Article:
You have these offices set up across Canada, but employers are not using them. They are not placing their requirements in your employment insurance offices and in the hands of the placement officers. They have gone back to the point where they say they will hire whom they like, with the result that there are a lot of boys and girls on the road in Canada today with no employment, although there is employment if they were directed to it. For the minister to construe that kind of attitude as advocating the police state is not fair. I do not think he did so deliberately. I think he did so because he misunderstood exactly what I meant. What I meant was a place to which the unemployed of any town or city in Canada could go and receive some kind of intelligent direction into employment that exists in that city; but because of the haphazard method adopted now by employers and by those agencies, those who want work have no direction in finding it, and those who need employees are not in the position where they can place their orders with some recognized
responsible body to which the employees could be referred. That is all I meant by that.
The minister has not answered for my benefit the question on the type of contract under which displaced persons are brought to this country.
As I said this afternoon, when I made a few remarks to the Minister of Mines and Resources, if we are bringing displaced persons in from Europe for humanitarian reasons, for the purpose of rebuilding them and getting them back on their feet from the standpoint of health and the building of morale, that is fine. I am all for it. But the first obligation of the people of Canada and the government of Canada is to our own people, especially when one considers the unemployment that we have in the maritimes. As 'the minister knows, there are approximately 27,000 registered unemployed seeking work in Canada. It is the responsibility of the government of Canada to see that they are placed. To all intents and purposes they are displaced persons. We lose approximately 15,000 of these young people to the United States every year. In fact, we have been doing that for the last fifty years. It is time that we started to keep these young people at home in Canada. That is our best immigration.
The minister says that the policy of the government is not to undermine the standards of the people of Canada by bringing displaced persons in. I am not suggesting that it is government policy, but I am suggesting that some employers in this country will use these people for -that purpose unless the government is on its toes and sees that it is not done.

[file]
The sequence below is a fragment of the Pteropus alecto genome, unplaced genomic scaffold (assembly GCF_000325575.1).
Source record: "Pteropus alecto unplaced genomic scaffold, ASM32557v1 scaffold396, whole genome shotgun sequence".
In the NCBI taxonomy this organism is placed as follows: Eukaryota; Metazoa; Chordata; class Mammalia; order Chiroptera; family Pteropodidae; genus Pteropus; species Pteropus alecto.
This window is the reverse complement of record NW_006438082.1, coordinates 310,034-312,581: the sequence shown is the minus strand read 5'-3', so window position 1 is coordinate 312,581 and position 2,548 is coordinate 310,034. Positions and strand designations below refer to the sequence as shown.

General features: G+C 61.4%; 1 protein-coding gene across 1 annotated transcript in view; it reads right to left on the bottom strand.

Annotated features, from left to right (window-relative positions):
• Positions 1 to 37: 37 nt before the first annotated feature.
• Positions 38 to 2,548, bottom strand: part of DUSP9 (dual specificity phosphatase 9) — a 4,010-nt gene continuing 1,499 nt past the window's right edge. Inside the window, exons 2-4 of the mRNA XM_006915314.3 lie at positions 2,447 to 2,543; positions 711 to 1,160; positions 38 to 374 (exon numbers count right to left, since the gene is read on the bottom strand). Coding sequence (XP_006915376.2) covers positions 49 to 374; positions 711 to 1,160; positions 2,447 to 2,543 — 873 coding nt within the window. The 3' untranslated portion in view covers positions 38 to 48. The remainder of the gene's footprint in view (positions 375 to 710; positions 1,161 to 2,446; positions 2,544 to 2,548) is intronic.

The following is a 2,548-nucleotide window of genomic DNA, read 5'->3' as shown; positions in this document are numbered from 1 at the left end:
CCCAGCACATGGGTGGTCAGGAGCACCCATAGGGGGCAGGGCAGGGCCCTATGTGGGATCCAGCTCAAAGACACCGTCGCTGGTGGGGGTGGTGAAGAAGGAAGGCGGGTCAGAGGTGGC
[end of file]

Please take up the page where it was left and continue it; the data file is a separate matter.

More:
The main object of my questions this afternoon to the Minister of Mines and Resources was to make sure that the Minister of Labour, through whose department these people are brought in, consults with the lumber industry and the union in that particular industry to see that wages, conditions and standards are kept up in so far as these people are concerned. The same thing applies to the textile mills. There should be co-operation with the textile workers' union.
The minister made a statement in the house at one time that they had done that with those who were brought in for the needle trades. He said they were brought in with the co-operation and understanding of the garment workers' union. If that is still done, that is fine. But I pointed out to the minister a few moments ago that I received a letter from northern Quebec to the effect that in the gold mining industry of that section of the country displaced persons who were brought in there were under a year's contract, and during that year
they had practically no freedom to do anything except to work out the year under whatever conditions the management of the industry laid down. It is on these points that I want to be assured. My principal objective in asking these questions was to find out what will happen to the 27,000 displaced persons in the maritimes who are seeking employment in other parts of Canada.
A few moments ago the minister said that the arrangements in his department to move them to other parts of Canada were still in effect. Well, I remember distinctly-and I am now speaking from memory-questioning the minister on this point during the present session. He informed the house at that time that the regulations under which they had moved some 4,000 people from the maritimes into central Canada expired in October, 1947. As far as I know, until the present time these regulations have not been re-enacted or revised, and it is on these points that I want some assurance.
member for Muskoka-Ontario asked to have item 137 discussed, and we were past that. We were past item 141. He also wished to say something on item 138. Item 137 we should pass now, and item 142 is the one before the committee.
shall consider the amendment of the senate to Bill No. 338, respecting income tax. Then we shall proceed with Bill No. 395, which is an income tax agreement between Canada and New Zealand; then Bill No. 396, the Foreign Exchange Control Act, then Bill No. 397, to amend the Emergency Exchange Conservation Act. Then we shall go into supply on the estimates of labour, fisheries, national revenue, defence, public works, legislation and veterans affairs.